India’s Reliance Industries has acquired a majority stake for $83.08 million in online pharmacy Netmeds.
The move comes just days after an online drug sales service, ‘Amazon Pharmacy’ was unveiled by e-commerce company Amazon in India.
The oil-to-telecoms conglomerate has explained that after the deal, which was transacted in cash, it holds 60% stake in India’s Vitalic Health Pvt Ltd and 100% direct ownership of its subsidiaries.
The conglomerate commented that the acquisition strengthens the capacity of Reliance Retail to offer affordable healthcare products and services, and is also in line with its plans to broaden digital commerce and meet the everyday essential consumer needs.
Collectively known as Netmeds, Vitalic and its subsidiaries were incorporated in 2015. They are in the pharmaceutical distribution, sales and business support services market.
Netmeds connect customers to pharmacists and enables medications, nutritional health and wellness products to be delivered at the customer’s doorstep. It had achieved an impressive growth in the country in a very short period.
Reliance Retail had teamed forces with Netmeds earlier in May to deliver groceries from JioMart, its online retail store.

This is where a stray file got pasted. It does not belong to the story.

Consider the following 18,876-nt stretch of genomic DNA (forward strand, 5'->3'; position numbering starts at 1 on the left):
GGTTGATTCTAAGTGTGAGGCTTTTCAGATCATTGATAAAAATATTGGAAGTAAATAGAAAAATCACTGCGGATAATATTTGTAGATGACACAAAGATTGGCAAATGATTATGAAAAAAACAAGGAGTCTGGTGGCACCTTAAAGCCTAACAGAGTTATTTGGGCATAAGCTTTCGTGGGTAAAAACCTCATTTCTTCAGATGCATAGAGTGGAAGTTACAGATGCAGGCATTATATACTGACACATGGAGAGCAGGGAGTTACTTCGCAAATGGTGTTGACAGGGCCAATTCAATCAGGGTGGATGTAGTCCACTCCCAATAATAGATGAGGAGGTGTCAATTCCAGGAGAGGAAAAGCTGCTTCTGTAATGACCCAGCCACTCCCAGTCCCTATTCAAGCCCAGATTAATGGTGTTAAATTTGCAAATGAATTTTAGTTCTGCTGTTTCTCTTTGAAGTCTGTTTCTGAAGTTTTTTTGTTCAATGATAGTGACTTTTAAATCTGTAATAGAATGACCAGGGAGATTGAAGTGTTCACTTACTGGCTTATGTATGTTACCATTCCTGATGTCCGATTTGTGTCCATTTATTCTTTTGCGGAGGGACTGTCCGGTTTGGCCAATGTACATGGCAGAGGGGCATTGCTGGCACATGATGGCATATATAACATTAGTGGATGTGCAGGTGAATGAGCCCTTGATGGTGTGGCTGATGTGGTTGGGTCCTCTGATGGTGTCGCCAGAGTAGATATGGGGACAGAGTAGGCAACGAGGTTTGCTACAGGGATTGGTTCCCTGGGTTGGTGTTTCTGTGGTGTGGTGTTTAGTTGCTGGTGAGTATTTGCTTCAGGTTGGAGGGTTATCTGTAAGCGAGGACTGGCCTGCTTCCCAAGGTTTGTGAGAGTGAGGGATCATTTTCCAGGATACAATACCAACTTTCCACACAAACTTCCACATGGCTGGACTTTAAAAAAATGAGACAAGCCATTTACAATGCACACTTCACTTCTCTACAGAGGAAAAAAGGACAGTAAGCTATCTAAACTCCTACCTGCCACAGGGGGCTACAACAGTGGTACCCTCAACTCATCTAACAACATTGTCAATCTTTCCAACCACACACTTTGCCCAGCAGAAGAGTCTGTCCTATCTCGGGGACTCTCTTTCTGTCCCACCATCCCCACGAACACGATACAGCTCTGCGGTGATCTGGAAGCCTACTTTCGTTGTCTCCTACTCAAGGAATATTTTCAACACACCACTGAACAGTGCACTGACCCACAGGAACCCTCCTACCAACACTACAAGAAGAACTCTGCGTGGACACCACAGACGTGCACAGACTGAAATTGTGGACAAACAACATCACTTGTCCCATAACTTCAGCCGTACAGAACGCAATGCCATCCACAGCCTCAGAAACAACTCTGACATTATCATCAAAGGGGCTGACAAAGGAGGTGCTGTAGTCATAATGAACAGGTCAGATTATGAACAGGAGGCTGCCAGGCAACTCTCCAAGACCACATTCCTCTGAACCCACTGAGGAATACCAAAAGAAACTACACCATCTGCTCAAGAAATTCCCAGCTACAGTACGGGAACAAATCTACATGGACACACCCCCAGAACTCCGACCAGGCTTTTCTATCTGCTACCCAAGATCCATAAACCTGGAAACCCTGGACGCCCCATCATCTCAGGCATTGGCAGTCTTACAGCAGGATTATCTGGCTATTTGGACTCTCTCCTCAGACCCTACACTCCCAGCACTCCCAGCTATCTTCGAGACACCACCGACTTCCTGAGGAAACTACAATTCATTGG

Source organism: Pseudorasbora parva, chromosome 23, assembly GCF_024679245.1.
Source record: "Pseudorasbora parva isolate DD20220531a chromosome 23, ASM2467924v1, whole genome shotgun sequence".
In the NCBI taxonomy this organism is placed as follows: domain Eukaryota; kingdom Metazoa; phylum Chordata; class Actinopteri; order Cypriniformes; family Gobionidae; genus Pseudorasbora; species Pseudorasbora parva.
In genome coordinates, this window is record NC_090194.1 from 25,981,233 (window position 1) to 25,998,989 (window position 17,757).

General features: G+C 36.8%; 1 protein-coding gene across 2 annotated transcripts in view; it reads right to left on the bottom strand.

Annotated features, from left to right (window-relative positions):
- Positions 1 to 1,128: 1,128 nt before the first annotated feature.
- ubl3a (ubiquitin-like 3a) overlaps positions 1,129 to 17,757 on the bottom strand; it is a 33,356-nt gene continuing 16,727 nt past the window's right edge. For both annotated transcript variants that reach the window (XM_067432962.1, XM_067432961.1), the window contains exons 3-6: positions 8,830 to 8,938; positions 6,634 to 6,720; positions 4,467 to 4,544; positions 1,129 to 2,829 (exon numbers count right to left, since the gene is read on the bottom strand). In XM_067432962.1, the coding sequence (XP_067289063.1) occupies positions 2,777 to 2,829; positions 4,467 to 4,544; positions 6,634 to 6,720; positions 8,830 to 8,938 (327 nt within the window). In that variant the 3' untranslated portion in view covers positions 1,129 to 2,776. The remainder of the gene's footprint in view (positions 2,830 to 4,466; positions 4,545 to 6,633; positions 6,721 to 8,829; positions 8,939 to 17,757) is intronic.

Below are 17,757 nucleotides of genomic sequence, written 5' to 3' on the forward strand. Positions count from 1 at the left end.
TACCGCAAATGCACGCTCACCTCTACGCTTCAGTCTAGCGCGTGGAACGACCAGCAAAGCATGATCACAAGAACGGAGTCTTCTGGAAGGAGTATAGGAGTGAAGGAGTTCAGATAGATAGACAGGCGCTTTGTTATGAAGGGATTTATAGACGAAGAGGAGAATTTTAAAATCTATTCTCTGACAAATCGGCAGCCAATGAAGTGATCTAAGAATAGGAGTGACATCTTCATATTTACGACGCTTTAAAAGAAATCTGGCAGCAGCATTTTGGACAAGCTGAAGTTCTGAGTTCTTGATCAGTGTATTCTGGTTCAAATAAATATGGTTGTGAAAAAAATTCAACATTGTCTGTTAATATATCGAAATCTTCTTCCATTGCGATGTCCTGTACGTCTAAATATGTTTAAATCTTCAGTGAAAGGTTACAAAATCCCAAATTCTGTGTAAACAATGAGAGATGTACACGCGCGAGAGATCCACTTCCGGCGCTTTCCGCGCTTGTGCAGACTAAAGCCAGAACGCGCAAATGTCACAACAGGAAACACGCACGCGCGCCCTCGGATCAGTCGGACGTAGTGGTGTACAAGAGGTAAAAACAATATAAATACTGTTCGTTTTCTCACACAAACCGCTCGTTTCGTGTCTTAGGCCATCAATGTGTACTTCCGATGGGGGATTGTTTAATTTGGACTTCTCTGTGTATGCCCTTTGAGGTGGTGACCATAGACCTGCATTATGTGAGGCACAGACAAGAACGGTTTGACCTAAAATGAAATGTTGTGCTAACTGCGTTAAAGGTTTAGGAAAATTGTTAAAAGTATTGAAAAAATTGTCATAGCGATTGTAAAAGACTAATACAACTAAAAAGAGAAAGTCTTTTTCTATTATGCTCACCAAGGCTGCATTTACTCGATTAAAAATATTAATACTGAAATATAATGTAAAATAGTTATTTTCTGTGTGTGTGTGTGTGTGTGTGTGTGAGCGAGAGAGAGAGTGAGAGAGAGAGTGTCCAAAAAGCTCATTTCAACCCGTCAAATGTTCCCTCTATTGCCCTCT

The COVID-19 crisis, which sparked a surge in online shopping, has led to intensified rivalry between Amazon, Walmart-owned Flipkart, the upstart online grocery service from Reliance – JioMart and a host of other smaller players for a share in the world’s second most populated nation.
In India, e-pharmacies is a large market but a fragmented retail segment which makes it ideal for restructuring.
Further, the addressable medicine demand for e-pharmacies is projected to hit $18.1 billion by 2023 from $9.3 billion in 2019, according to an EY survey.
India is yet to finalize online drug sales regulations, or e-pharmacies, but online sellers such as Medlife, Netmeds, Temasek-backed PharmEasy, and Sequoia Capital-backed 1 mg are threatening traditional drug stores with their growth.
Most trader groups are against e-pharmacies, arguing that this will lead to drugs being sold without proper screening.